Meet at the museum desk for the obligatory guided tour of the Labirinto di Porsenna (Labyrinth of Porsenna) (tel. 0578-226-490 for reservations), a jaunt through a painstakingly excavated portion of the tunnel system carved under the city by the Etruscans. The cathedral museum and gardens in the square above were once the bishop's palace, and the tunnels were used as a refuse dump. They were rediscovered in the 1920s by some kids who decided to start cleaning them out. The good-hearted teenagers kept at their task, eventually becoming a volunteer society of amateur archaeologists, and slowly the tunnels were reopened. A good stretch of the cunicoli (water sewers) was opened to the public in 1995. The narrow passages were apparently part of a vast plumbing system that once supplied the entire Etruscan city, as well as medieval firefighters, from a huge underground lake. As a bonus to the tour, the cathedral bell tower sits right on top of this well, and the climb to the top is worth it for the sweeping city and countryside vista. The half-hour tours cost 3€ (or 4€ combined with Museo), 2€ for school-age children, and leave about every 40 minutes during museum hours.

Of the Etruscan tombs in the surrounding area, especially to the north and northeast toward the small Lake Chiusi (a remnant of the once widespread Valdichiana marshes), currently only the Tomba della Pellegrina (with 4th-c.-B.C. sarcophagi and 3rd-c.-B.C. cinerary urns still in place) and Tomba del Leone (still showing a bit of color on its walls) are open to visitors with a valid ticket for the Museo Archeologico Nazionale . On Tuesday, Thursday, and Saturday, you can also book ahead; space is limited for two visits a day at 11am and 4pm (11am and 2:30pm Nov-Feb) to see the famous painted Tomba della Scimmia. The fee is 2€, but free for E.U. citizens 18 years and under or 65 and over. To visit any of the tombs, contact the archaeological museum desk (tel. 0578-20-177). You must have your own car, in which the custodian accompanies you.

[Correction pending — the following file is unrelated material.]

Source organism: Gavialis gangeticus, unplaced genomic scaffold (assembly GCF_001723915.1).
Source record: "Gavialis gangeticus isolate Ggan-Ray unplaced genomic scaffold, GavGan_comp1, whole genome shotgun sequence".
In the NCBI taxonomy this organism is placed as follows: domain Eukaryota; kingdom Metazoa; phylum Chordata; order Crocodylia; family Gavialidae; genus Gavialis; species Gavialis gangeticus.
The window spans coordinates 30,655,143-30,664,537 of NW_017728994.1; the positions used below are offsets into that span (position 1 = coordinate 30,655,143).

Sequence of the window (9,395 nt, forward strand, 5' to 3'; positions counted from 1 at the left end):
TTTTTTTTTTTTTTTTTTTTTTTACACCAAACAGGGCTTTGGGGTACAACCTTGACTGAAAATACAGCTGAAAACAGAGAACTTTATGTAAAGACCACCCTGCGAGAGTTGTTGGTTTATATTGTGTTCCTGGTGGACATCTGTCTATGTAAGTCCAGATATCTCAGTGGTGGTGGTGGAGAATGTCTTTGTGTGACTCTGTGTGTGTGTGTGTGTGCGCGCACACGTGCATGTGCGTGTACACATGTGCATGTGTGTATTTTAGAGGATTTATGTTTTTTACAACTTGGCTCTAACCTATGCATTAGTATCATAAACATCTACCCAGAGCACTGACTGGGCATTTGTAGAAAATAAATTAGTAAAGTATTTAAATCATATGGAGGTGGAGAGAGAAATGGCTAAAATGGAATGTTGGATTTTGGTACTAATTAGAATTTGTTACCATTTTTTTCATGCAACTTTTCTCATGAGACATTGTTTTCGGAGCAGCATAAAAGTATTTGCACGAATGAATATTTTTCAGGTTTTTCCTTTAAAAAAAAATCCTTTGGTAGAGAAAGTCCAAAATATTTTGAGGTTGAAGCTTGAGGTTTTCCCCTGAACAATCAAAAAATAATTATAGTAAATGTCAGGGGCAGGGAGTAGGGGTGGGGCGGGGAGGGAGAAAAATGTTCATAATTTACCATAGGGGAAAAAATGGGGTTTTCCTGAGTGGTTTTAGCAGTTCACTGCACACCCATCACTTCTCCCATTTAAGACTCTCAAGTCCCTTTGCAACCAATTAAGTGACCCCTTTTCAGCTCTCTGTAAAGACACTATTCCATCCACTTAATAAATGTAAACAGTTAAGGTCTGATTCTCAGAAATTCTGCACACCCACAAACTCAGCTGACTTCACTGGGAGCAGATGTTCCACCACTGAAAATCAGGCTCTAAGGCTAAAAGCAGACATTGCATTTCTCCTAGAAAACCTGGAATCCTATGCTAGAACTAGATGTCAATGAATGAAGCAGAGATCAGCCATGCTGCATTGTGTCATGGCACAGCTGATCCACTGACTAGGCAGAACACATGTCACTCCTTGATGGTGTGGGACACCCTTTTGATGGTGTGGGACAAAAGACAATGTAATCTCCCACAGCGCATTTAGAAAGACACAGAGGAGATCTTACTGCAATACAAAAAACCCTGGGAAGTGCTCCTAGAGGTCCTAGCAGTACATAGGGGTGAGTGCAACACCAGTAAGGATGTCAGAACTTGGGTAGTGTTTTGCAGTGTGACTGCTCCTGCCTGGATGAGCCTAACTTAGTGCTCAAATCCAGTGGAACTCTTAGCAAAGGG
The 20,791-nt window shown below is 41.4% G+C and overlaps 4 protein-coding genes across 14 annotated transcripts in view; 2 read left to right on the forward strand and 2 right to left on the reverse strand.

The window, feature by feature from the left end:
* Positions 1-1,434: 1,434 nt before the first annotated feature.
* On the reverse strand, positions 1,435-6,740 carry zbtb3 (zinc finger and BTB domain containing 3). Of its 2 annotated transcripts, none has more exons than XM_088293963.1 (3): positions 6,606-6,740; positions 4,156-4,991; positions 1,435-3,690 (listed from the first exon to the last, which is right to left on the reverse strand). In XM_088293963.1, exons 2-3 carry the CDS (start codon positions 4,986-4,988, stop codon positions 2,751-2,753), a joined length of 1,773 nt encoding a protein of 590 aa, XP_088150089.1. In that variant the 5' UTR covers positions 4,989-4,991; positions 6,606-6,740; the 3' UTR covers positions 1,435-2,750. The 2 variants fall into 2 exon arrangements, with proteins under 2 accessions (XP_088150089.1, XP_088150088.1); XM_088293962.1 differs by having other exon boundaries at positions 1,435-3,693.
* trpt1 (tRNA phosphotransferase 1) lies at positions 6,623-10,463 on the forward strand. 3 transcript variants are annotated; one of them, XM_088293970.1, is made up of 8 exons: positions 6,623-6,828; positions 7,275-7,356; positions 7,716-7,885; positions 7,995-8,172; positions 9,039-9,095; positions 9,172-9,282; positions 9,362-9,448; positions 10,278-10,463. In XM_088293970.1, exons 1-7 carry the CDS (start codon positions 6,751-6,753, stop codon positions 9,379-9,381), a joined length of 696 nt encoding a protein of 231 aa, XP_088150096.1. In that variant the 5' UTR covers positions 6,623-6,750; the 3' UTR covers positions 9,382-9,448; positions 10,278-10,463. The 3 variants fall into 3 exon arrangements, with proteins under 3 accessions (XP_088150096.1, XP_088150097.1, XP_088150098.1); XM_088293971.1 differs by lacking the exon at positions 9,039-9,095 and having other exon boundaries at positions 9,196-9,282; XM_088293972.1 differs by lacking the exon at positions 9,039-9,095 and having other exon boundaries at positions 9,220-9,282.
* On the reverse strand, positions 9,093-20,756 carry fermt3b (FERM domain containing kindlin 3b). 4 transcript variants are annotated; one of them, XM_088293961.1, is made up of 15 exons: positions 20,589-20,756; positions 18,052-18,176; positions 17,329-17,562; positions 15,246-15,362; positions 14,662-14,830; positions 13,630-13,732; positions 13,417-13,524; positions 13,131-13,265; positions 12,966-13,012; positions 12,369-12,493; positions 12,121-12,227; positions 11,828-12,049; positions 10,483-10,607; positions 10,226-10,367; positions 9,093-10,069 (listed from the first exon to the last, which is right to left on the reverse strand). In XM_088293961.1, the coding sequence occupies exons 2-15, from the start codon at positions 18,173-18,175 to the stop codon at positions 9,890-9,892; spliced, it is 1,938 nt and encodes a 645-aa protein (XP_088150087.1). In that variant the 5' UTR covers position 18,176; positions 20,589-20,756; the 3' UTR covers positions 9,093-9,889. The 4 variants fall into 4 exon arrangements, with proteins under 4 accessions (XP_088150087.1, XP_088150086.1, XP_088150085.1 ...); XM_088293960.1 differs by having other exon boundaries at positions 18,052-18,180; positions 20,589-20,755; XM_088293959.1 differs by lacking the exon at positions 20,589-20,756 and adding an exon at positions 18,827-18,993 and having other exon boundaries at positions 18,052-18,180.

You must also have wheels to visit the local 3rd- to 5th-century-A.D. paleo-Christian catacombs. Prebook to meet the guide Tuesday, Thursday, or Saturday at 11am at the cathedral museum (in summer also Sun at 4:30pm). The visit costs 5€.

Few other sights in town hold much interest, but on a stroll you might pass through the market square of Piazza XX Settembre, anchored at one end by the 13th-century Santa Maria della Morte, with its tall, flat tower and with a 14th-century loggia along one side. At the square's other end sprouts a clock tower, near which is the medieval San Francesco. Via Petrarca leads from Via Porsenna to a panorama over the Valdichiana from Piazza Olivazzo.

Note: This information was accurate when it was published, but can change without notice. Please be sure to confirm all rates and details directly with the companies in question before planning your trip.